Denote by $F_n$ the free group of rank $n$. We say that an automorphism $\phi\in Aut(F_n)$ is geometric if there exists a surface with boundary $M$ and a homeomorphism $h\colon M\to M$ such that $h$ induces $\phi$ on $\pi_1$.

Every automorphism of $F_2$ is geometric, but in higher rank geometric automorphisms are rare. I have seen several examples of nongeometric automorphisms, but all of which were of infinite order.

Question: Are there any examples of periodic (i.e. finite-order) nongeometric automorphism? Or can one show that periodic automorphisms are always geometric, possibly making use of the fact that every periodic automorphism can be realized as a simplicial graph automorphism? I wouldn't be surprised if we could nicely embed the graph into a suitable surface and extend the automorphism of the graph to a surface homeomorphism.

Observation: Every periodic automorphism $\phi$ fixes some nontrivial conjugacy class (maybe up to inversion), which is a necessary condition for $\phi$ to possibly be induced by a homeomorphism of a surface with connected boundary. But this observation really only plays a role when $n$ is even, as the fundamental group of a surface with connected boundary has even rank.

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    $\begingroup$ When you speak about automorphisms of free groups, do you really mean outer automorphisms? I ask because $h : M \to M$ does not induce a well-defined automorphism of $\pi_1 M$, at best it induces an outer automorphism. $\endgroup$
    – Lee Mosher
    May 6, 2013 at 21:22
  • $\begingroup$ The definition of geometric automorphisms also makes sense for actual (i.e. not outer) automorphisms, but basepoints would need to be preserved. If an outer auto $\mathcal{O}$ is geometrically realized by $h$ then any auto $\phi$ representing $\mathcal{O}$ is realized by the basepoint-preserving homeomorphism $p_{\phi}\circ h$, where $p_{\phi}$ is a suitable push map, a surface homeomorphism isotopic to the identity that pushes $h(\mathrm{basepoint})$ back to the basepoint. However, an arbitrary surface homeomorphism does not induce a well-defined actual free group auto, that's correct. $\endgroup$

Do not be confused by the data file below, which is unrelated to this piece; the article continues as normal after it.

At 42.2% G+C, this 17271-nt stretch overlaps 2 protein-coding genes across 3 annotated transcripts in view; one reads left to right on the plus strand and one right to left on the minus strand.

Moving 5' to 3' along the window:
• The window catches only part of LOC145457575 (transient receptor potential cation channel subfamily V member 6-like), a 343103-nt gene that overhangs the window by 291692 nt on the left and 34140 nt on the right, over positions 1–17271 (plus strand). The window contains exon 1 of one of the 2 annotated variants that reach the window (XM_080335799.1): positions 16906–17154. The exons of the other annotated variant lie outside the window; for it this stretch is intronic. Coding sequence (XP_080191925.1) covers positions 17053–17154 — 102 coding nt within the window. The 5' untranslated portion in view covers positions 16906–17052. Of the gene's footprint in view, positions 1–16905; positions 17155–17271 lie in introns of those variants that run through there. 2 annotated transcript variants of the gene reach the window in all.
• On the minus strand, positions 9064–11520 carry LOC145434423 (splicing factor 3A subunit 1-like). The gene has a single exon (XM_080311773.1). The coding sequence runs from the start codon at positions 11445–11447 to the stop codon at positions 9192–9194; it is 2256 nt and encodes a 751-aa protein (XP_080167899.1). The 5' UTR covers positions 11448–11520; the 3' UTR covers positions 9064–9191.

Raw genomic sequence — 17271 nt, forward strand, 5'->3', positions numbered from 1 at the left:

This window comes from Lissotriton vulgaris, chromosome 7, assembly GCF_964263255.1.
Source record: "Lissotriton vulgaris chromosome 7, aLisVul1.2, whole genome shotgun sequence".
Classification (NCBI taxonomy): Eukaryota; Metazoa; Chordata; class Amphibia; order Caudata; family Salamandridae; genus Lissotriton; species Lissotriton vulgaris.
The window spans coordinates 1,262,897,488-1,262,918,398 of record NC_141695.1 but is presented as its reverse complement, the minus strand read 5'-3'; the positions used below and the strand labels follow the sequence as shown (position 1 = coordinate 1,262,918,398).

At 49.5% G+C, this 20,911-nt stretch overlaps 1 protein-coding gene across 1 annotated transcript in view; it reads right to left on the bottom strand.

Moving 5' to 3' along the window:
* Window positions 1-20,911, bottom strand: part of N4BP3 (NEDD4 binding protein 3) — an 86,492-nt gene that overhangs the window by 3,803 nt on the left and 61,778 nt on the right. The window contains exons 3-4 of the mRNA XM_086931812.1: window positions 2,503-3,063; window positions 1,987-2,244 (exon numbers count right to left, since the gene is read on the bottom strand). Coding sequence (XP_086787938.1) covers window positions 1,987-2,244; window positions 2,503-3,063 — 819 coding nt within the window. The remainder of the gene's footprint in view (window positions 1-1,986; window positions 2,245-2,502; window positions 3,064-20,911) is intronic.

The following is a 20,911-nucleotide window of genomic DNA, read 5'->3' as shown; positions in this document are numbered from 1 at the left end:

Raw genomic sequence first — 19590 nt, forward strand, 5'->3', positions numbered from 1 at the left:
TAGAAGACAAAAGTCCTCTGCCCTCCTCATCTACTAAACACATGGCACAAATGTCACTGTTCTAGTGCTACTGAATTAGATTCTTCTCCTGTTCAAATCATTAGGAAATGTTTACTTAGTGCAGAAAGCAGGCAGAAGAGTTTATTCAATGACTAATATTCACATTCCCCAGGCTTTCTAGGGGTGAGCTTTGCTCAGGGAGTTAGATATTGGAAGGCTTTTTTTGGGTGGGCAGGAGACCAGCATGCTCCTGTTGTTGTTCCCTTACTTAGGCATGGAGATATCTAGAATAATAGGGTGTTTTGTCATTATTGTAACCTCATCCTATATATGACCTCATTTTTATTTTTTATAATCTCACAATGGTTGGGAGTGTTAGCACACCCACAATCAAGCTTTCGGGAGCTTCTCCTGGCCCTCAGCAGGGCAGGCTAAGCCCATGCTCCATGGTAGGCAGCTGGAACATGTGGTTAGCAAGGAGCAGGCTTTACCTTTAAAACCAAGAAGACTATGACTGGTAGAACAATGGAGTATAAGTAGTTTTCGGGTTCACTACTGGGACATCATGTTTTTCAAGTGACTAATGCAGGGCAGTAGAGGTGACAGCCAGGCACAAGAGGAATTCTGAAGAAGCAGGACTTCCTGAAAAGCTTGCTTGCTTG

– Sebastian
    May 7, 2013 at 9:54

1 Answer 1


Assuming that you mean outer automorphisms of $F_n$ (as per my comment), the answer is that if $n \ge 3$ then there is a nongeometric finite order element of $Out(F_n)$, for example the outer automorphism class of $a_1 \mapsto a_1^{-1}$ and $a_i \mapsto a_i$ for $2 \le i \le n$.

For the proof, given $h : M \to M$ that induces a nonidentity, finite order, outer automorphism $\phi$ of $\pi_1 M$, I'll show that there does not exist a free factor of $\pi_1 M$ of rank $\ge 2$ whose conjugacy class is fixed by $\phi$ and whose elements all have conjugacy classes fixed by $\phi$, in contrast with the above example having such a free factor of rank $n-1$.

By Nielsen realization, after an isotopy of $h$ we may assume that $h$ is a finite order isometry with respect to some hyperbolic structure on $M$ with totally geodesic boundary. If there is a free factor $G < \pi_1 M$ of rank $\ge 2$ with conjugacy class fixed by $h$ then $h$ lifts to the $G$-cover $\tilde M$, and that lift restricts to an isometry of the convex hull $\tilde h : \mathcal{H}(\tilde M) \to \mathcal{H}(\tilde M)$. Since $rank(G) \ge 2$, the convex hull $\mathcal{H}(\tilde M)$ is itself a compact hyperbolic surface with totally geodesic boundary (if $rank(G)$ were equal to $1$ then the convex hull would just be a closed geodesic, and no contradiction would arise). Since $h$ fixes the conjugacy classes of all the elements of $G$, and since $G$ is a free factor (malnormality of $G$ suffices), it follows that $h$ induces the identity outer automorphism of $\pi_1(G)$. From this it follows in turn that $\tilde h$ is the identity isometry on $\mathcal{H}(\tilde M)$. It follows by projection that $h$ is locally the identity at some points of $M$, which by analytic continuation implies that $h$ is globally the identity. So $h$ induces the identity outer automorphism.


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